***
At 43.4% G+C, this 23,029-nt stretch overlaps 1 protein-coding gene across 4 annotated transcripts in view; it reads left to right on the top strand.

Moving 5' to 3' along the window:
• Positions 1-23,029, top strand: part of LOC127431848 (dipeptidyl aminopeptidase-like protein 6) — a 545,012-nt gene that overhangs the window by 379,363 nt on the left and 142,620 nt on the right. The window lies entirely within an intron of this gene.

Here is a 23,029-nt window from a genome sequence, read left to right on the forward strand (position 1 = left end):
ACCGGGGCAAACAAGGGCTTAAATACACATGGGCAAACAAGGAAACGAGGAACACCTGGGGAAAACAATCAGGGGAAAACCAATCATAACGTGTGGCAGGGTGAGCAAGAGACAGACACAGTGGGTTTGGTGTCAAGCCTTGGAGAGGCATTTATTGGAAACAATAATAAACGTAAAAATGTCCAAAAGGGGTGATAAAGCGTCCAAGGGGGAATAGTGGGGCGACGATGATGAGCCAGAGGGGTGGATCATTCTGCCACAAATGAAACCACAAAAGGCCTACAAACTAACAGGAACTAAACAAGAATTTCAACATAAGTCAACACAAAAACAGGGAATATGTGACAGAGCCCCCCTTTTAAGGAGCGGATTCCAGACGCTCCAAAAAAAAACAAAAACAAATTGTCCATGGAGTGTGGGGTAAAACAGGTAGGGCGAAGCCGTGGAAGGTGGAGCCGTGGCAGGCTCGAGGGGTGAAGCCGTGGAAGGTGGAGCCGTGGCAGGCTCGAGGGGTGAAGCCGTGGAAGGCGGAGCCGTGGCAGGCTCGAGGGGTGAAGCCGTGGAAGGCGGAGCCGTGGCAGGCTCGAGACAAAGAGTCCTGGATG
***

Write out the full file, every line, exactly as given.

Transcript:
At 43.4% G+C, this 23,029-nt stretch overlaps 1 protein-coding gene across 4 annotated transcripts in view; it reads left to right on the top strand.

Moving 5' to 3' along the window:
• Positions 1-23,029, top strand: part of LOC127431848 (dipeptidyl aminopeptidase-like protein 6) — a 545,012-nt gene that overhangs the window by 379,363 nt on the left and 142,620 nt on the right. The window lies entirely within an intron of this gene.

Here is a 23,029-nt window from a genome sequence, read left to right on the forward strand (position 1 = left end):
ACCGGGGCAAACAAGGGCTTAAATACACATGGGCAAACAAGGAAACGAGGAACACCTGGGGAAAACAATCAGGGGAAAACCAATCATAACGTGTGGCAGGGTGAGCAAGAGACAGACACAGTGGGTTTGGTGTCAAGCCTTGGAGAGGCATTTATTGGAAACAATAATAAACGTAAAAATGTCCAAAAGGGGTGATAAAGCGTCCAAGGGGGAATAGTGGGGCGACGATGATGAGCCAGAGGGGTGGATCATTCTGCCACAAATGAAACCACAAAAGGCCTACAAACTAACAGGAACTAAACAAGAATTTCAACATAAGTCAACACAAAAACAGGGAATATGTGACAGAGCCCCCCTTTTAAGGAGCGGATTCCAGACGCTCCAAAAAAAAACAAAAACAAATTGTCCATGGAGTGTGGGGTAAAACAGGTAGGGCGAAGCCGTGGAAGGTGGAGCCGTGGCAGGCTCGAGGGGTGAAGCCGTGGAAGGTGGAGCCGTGGCAGGCTCGAGGGGTGAAGCCGTGGAAGGCGGAGCCGTGGCAGGCTCGAGGGGTGAAGCCGTGGAAGGCGGAGCCGTGGCAGGCTCGAGACAAAGAGTCCTGGATG